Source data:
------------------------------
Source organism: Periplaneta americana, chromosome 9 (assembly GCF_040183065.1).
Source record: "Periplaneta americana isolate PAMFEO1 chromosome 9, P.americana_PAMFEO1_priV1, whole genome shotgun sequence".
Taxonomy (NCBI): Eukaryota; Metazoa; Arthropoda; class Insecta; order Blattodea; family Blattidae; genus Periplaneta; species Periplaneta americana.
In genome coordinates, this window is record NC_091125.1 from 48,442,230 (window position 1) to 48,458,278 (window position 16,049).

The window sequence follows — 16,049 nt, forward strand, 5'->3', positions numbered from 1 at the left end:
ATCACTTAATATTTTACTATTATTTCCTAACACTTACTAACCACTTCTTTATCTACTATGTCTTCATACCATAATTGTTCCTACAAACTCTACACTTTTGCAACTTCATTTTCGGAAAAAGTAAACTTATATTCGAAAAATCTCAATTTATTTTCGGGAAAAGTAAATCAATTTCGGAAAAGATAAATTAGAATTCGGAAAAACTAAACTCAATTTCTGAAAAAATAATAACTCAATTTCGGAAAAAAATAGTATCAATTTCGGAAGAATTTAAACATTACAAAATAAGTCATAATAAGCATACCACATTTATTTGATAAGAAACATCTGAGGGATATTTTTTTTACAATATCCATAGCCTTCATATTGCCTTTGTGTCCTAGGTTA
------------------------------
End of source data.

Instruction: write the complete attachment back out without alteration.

Source organism: Periplaneta americana, chromosome 9 (assembly GCF_040183065.1).
Source record: "Periplaneta americana isolate PAMFEO1 chromosome 9, P.americana_PAMFEO1_priV1, whole genome shotgun sequence".
Taxonomy (NCBI): Eukaryota; Metazoa; Arthropoda; class Insecta; order Blattodea; family Blattidae; genus Periplaneta; species Periplaneta americana.
In genome coordinates, this window is record NC_091125.1 from 48,442,230 (window position 1) to 48,458,278 (window position 16,049).

The window sequence follows — 16,049 nt, forward strand, 5'->3', positions numbered from 1 at the left end:
ATCACTTAATATTTTACTATTATTTCCTAACACTTACTAACCACTTCTTTATCTACTATGTCTTCATACCATAATTGTTCCTACAAACTCTACACTTTTGCAACTTCATTTTCGGAAAAAGTAAACTTATATTCGAAAAATCTCAATTTATTTTCGGGAAAAGTAAATCAATTTCGGAAAAGATAAATTAGAATTCGGAAAAACTAAACTCAATTTCTGAAAAAATAATAACTCAATTTCGGAAAAAAATAGTATCAATTTCGGAAGAATTTAAACATTACAAAATAAGTCATAATAAGCATACCACATTTATTTGATAAGAAACATCTGAGGGATATTTTTTTTACAATATCCATAGCCTTCATATTGCCTTTGTGTCCTAGGTTA